1. flickers between 0 and 1. Closer to 0 is better for unity.
2. bounces between 0 and 2. Try to average at 1. Don't worry if it goes a little bit over 2 at times.
3. bounces between 0 and the desired level for maximizing.
4. flickers between 0 and 1.

-- What is the best procedure for a decent recording?

The best way is to get a sample of the incoming level before you hit that record button.
It might take a minute or two to get the maximum peak level from the source. Then you adjust for it.

Make sure that the raw input level is not maxing red on the Green LED Meter. Good rule of thumb would
be about 75% to 85% of the meter scale. You can adjust it from the Windows mixer record input control
or your source audio output control.

In all this, don't panic if peak level's hit an unexpected high volume area.
The limiter will handle it gracefully. If you have to... adjust for it and re-record.

Edited by ripdad

"The mediocre teacher tells. The Good teacher explains. The superior teacher demonstrates. The great teacher inspires." -William Arthur Ward

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Posted (edited)

-- So, what does a decent recording look like?

The only real way to know for sure that you have a decent recording is to look at a
graph on an audio editor with something like Goldwave or Audacity.

It doesn't have to be perfect (since nothing is really perfect), just within a decent range.

The following audio graphs will show the various states of a recording...

(showing left channel only)





If you have any questions, I will try to answer them.


Edited by ripdad

"The mediocre teacher tells. The Good teacher explains. The superior teacher demonstrates. The great teacher inspires." -William Arthur Ward

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I overlooked 2 settings during testing.

I will adjust them with an update at a later time.

For now, please change:

At line 427 (70 to 50)

At line 518 (69 to 49)


"The mediocre teacher tells. The Good teacher explains. The superior teacher demonstrates. The great teacher inspires." -William Arthur Ward

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Posted (edited)

I meant to revisit an old issue and forgot all about it.

BASS has several mystery's about it, one of which, doesn't make good sense to me.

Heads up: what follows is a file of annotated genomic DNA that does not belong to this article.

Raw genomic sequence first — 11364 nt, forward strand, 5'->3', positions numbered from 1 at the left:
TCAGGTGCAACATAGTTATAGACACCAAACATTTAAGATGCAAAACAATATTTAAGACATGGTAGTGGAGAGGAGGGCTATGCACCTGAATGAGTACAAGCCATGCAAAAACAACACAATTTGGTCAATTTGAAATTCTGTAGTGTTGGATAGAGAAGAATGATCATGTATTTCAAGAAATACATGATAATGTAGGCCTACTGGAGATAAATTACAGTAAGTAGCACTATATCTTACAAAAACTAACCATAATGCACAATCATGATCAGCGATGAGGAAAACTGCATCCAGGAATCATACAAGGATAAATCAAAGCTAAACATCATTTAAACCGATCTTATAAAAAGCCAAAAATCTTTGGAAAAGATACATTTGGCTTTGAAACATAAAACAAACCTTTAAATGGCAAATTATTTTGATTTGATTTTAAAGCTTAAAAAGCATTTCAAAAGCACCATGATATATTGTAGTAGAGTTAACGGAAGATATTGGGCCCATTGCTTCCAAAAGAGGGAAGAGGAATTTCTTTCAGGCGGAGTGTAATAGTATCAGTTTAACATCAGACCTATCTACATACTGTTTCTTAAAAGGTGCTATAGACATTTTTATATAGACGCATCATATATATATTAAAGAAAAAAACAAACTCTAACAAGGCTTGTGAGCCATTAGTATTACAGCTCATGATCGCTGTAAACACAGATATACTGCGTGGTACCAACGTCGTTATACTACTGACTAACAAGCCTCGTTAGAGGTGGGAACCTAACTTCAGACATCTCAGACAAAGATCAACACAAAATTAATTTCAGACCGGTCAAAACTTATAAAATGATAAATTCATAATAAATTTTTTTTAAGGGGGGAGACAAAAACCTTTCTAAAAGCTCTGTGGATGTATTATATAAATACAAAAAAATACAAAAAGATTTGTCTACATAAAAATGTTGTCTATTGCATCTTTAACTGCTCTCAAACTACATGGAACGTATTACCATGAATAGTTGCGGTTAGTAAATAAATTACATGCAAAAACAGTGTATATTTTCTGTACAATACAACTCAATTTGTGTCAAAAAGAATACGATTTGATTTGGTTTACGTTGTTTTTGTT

But, I'm sure they have a good reason.

In Play mode...

When setting _BASS_ChannelSetVolume() to a level, _BASS_ChannelGetLevel() doesn't match to the same level.

In fact, if you set the volume to 0%, _BASS_ChannelGetLevel() keeps at 100%, which shows on the level meter.

It seems many had the same issue on their forum, but the solution was less than desirable. One was to set a global volume and another is a math equation. To me, that's just not accurate enough, nor does it seem right. You should be able to get the volume at the output and not earlier in the stream, like at the FX pin.

In any case, I have fretted and agonized enough over this issue and made a decision.

I have scrapped the _BASS_ChannelGetLevel() code on the play stream and now use the record steam from the loopback. The level was off by 3% difference between recording and playing. It was easily adjusted at _BASS_ChannelSetVolume() from 50% to 53%.

After I saw that it held up during testing (testing was done with a sine wave generator), I removed the play stream code that handled it. Recording and playing now match up within 0.3% on average, which suits me just fine.

I have updated the first post to v1.1

Please keep in mind that this is a recorder (first) and a player (second) to verify the recording. Any changes to volume controls in Windows Mixer while playing will affect the level meter. If you want to turn the volume up or down, do it at your physical speakers.

Also, you are free to do what you want with any of my code. If you don't like something about it or want to add/remove something, you can change it with my blessings.

Please let me know of any issues. Thanks!


Edited by ripdad

"The mediocre teacher tells. The Good teacher explains. The superior teacher demonstrates. The great teacher inspires." -William Arthur Ward